© Esri, HERE, DeLorme, OpenStreetMap contributors
© Esri, HERE, DeLorme, MapmyIndia, OpenStreetMap contributors, and the GIS user community
Legend
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The European Air Quality Index

The European Air Quality Index allows users to understand more about air quality where they live, work or travel. Displaying up-to-date information for Europe, users can gain insights into the air quality in individual countries, regions and cities.

The Index is based on concentration values for up to five key pollutants, including:

It reflects the potential impact of air quality on health, driven by the pollutant for which concentrations are poorest due to associated health impacts.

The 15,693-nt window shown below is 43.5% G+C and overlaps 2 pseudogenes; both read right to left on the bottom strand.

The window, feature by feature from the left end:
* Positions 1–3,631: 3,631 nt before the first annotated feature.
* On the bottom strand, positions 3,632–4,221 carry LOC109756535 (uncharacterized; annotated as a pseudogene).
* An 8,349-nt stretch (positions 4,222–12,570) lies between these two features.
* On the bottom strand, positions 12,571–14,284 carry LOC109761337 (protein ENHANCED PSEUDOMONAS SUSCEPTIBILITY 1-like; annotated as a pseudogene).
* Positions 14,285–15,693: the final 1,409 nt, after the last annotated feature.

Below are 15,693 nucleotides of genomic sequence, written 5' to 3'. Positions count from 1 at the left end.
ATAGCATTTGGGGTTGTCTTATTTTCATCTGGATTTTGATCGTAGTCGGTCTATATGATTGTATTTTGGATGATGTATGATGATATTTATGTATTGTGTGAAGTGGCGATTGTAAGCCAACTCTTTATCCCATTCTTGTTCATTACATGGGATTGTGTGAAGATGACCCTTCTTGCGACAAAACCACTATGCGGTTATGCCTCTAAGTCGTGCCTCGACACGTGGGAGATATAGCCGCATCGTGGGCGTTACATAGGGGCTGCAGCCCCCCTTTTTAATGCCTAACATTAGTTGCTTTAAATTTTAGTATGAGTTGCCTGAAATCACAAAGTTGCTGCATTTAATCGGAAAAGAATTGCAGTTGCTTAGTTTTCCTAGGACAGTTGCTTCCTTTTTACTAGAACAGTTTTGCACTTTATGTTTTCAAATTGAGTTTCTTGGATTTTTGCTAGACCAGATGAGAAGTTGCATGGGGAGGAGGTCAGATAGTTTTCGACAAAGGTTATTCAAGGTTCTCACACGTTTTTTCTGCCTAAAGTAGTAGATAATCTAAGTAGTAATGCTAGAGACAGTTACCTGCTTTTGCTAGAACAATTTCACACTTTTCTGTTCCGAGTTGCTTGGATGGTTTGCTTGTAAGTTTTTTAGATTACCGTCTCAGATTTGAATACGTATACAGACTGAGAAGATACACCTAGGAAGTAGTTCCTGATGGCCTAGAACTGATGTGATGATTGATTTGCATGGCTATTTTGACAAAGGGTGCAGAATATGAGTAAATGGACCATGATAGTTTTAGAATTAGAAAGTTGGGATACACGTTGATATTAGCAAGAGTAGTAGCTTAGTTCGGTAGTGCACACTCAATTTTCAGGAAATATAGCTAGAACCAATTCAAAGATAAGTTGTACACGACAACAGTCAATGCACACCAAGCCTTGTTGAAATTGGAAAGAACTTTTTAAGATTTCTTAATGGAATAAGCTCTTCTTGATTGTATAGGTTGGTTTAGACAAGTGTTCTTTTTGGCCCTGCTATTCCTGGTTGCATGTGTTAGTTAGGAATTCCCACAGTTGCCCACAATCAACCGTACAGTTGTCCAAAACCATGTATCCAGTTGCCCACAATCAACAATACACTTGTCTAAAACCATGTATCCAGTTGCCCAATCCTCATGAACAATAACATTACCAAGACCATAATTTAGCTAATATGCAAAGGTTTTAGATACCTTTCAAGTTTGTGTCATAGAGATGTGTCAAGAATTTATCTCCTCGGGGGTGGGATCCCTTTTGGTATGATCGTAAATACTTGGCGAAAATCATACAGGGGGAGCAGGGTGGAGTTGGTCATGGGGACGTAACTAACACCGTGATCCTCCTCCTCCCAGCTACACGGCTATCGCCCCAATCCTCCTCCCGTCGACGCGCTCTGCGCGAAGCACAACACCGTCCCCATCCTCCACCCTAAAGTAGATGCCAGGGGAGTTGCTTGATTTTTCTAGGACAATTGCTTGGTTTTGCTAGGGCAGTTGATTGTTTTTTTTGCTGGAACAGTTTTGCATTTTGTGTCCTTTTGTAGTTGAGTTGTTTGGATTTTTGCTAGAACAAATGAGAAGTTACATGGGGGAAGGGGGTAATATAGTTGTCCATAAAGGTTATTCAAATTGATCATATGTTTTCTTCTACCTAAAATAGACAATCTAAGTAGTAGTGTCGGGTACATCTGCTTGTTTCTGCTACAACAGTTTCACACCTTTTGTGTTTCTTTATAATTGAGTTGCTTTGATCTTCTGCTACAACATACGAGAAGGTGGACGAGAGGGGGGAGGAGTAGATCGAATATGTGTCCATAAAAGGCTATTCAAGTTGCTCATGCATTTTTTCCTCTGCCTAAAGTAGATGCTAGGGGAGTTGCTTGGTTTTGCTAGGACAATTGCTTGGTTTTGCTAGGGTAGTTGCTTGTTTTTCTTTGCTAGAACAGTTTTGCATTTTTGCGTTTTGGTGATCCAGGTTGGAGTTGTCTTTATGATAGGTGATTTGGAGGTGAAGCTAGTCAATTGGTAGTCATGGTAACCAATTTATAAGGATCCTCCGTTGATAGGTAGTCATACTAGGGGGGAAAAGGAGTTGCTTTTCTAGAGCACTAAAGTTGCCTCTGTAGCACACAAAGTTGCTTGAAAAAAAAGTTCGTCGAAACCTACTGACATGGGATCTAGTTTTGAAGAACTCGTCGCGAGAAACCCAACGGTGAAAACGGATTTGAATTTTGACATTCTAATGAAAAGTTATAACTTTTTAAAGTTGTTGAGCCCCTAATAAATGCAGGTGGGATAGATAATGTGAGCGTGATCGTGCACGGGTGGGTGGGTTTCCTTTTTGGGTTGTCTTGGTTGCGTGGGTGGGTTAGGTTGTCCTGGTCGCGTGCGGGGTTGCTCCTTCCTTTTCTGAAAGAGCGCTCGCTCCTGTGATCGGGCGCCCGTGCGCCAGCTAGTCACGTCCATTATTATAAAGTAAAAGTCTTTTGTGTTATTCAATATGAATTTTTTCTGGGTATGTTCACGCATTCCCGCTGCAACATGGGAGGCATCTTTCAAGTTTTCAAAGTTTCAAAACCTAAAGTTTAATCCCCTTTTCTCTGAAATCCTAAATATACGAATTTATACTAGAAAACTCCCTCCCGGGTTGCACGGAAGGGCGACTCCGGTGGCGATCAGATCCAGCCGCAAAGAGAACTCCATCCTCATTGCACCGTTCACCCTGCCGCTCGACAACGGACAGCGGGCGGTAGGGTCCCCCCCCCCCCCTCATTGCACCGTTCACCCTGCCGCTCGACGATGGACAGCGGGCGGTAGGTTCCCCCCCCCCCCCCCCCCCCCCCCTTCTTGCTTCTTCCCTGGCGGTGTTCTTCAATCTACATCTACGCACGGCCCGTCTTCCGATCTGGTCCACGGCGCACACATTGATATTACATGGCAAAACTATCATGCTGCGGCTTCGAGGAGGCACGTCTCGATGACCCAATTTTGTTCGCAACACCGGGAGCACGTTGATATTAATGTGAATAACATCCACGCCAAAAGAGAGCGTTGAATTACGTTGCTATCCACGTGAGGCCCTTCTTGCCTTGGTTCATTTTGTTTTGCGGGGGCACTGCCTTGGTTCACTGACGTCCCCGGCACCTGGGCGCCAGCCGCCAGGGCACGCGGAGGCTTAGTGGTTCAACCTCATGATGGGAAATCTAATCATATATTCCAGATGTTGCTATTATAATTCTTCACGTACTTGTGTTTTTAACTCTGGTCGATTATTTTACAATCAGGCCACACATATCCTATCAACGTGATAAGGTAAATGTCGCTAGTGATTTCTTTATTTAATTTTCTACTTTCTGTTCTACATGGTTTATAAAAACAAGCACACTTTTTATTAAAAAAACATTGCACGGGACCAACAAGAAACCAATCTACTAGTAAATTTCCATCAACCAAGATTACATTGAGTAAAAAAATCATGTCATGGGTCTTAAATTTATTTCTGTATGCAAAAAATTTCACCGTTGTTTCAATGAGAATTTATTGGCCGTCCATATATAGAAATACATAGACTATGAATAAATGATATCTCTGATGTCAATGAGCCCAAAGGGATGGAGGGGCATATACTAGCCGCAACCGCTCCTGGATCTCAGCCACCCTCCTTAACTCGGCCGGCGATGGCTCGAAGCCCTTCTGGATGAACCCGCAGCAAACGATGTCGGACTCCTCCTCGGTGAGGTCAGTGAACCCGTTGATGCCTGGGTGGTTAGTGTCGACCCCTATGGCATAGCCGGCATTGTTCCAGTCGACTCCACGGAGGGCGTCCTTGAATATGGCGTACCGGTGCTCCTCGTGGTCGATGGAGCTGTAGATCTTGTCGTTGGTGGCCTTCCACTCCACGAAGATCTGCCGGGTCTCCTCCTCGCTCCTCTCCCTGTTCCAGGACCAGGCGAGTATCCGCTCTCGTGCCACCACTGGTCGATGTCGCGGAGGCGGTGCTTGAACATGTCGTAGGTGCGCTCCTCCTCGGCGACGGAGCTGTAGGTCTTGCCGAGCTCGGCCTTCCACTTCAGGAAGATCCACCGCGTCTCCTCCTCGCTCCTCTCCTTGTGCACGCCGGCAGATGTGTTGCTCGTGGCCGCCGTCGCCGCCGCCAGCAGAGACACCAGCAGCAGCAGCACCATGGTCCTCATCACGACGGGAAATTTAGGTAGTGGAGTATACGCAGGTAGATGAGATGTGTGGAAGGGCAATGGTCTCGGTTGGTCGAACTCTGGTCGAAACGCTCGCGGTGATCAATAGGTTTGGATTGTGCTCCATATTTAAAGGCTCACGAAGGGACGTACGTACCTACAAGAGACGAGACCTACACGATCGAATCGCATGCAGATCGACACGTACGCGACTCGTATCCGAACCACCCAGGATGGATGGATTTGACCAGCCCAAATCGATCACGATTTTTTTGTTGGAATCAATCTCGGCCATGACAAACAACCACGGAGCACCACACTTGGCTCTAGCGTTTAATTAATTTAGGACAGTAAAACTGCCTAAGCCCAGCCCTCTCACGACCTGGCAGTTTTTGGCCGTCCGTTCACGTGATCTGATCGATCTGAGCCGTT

The index is calculated hourly for more than two thousand air quality monitoring stations across Europe, using up-to-date data reported by EEA member countries. These data are not formally verified by the countries.

By default, the air quality index depicts the situation 3 hours ago. Users can then select any hour in the preceding 48 hours and view forecast values for the following 24 hours.

The user can filter the selection by country and by station type. Stations are classified in relation to the predominant emission sources, including traffic, industry and background where the pollution level is dominated neither by traffic nor by industry. The user can view all stations, traffic stations only or non-traffic stations only (i.e. industrial, urban or regional background stations).

European Union legislation sets air quality standards for both short-term (hourly or daily) and long-term (annual) air quality levels. Standards for long-term levels are stricter than for short-term levels, since serious health effects may occur from long-term exposure to pollutants.

The Index indicates the short-term air quality situation. It does not reflect the long-term (annual) air quality situation, which may differ significantly.